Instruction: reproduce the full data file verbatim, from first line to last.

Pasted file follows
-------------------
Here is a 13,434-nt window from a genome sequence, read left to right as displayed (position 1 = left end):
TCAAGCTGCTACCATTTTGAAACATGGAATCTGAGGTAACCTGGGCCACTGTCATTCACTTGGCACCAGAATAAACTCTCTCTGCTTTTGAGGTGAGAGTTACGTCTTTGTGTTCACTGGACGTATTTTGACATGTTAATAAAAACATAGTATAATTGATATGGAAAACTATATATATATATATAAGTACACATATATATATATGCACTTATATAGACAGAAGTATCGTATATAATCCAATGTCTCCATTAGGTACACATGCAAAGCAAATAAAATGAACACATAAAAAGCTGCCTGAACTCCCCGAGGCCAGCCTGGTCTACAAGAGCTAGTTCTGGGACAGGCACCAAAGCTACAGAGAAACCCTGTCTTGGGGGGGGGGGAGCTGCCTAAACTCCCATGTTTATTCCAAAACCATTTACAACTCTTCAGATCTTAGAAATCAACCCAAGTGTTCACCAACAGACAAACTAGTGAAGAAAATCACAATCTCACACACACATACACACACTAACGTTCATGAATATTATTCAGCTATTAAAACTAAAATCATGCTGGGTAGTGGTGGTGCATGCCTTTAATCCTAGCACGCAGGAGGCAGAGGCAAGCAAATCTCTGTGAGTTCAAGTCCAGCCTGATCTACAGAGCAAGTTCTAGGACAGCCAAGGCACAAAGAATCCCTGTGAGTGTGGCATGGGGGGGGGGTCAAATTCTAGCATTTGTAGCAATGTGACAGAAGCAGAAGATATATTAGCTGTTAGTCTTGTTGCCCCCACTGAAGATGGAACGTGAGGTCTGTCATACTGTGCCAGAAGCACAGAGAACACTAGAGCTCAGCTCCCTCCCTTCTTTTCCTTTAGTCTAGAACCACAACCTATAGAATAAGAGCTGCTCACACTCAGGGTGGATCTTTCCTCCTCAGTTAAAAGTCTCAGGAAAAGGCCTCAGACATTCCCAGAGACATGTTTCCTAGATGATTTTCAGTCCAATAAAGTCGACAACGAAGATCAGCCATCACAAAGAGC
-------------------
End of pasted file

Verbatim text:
Here is a 13,434-nt window from a genome sequence, read left to right as displayed (position 1 = left end):
TCAAGCTGCTACCATTTTGAAACATGGAATCTGAGGTAACCTGGGCCACTGTCATTCACTTGGCACCAGAATAAACTCTCTCTGCTTTTGAGGTGAGAGTTACGTCTTTGTGTTCACTGGACGTATTTTGACATGTTAATAAAAACATAGTATAATTGATATGGAAAACTATATATATATATATAAGTACACATATATATATATGCACTTATATAGACAGAAGTATCGTATATAATCCAATGTCTCCATTAGGTACACATGCAAAGCAAATAAAATGAACACATAAAAAGCTGCCTGAACTCCCCGAGGCCAGCCTGGTCTACAAGAGCTAGTTCTGGGACAGGCACCAAAGCTACAGAGAAACCCTGTCTTGGGGGGGGGGGAGCTGCCTAAACTCCCATGTTTATTCCAAAACCATTTACAACTCTTCAGATCTTAGAAATCAACCCAAGTGTTCACCAACAGACAAACTAGTGAAGAAAATCACAATCTCACACACACATACACACACTAACGTTCATGAATATTATTCAGCTATTAAAACTAAAATCATGCTGGGTAGTGGTGGTGCATGCCTTTAATCCTAGCACGCAGGAGGCAGAGGCAAGCAAATCTCTGTGAGTTCAAGTCCAGCCTGATCTACAGAGCAAGTTCTAGGACAGCCAAGGCACAAAGAATCCCTGTGAGTGTGGCATGGGGGGGGGGTCAAATTCTAGCATTTGTAGCAATGTGACAGAAGCAGAAGATATATTAGCTGTTAGTCTTGTTGCCCCCACTGAAGATGGAACGTGAGGTCTGTCATACTGTGCCAGAAGCACAGAGAACACTAGAGCTCAGCTCCCTCCCTTCTTTTCCTTTAGTCTAGAACCACAACCTATAGAATAAGAGCTGCTCACACTCAGGGTGGATCTTTCCTCCTCAGTTAAAAGTCTCAGGAAAAGGCCTCAGACATTCCCAGAGACATGTTTCCTAGATGATTTTCAGTCCAATAAAGTCGACAACGAAGATCAGCCATCACAAAGAGC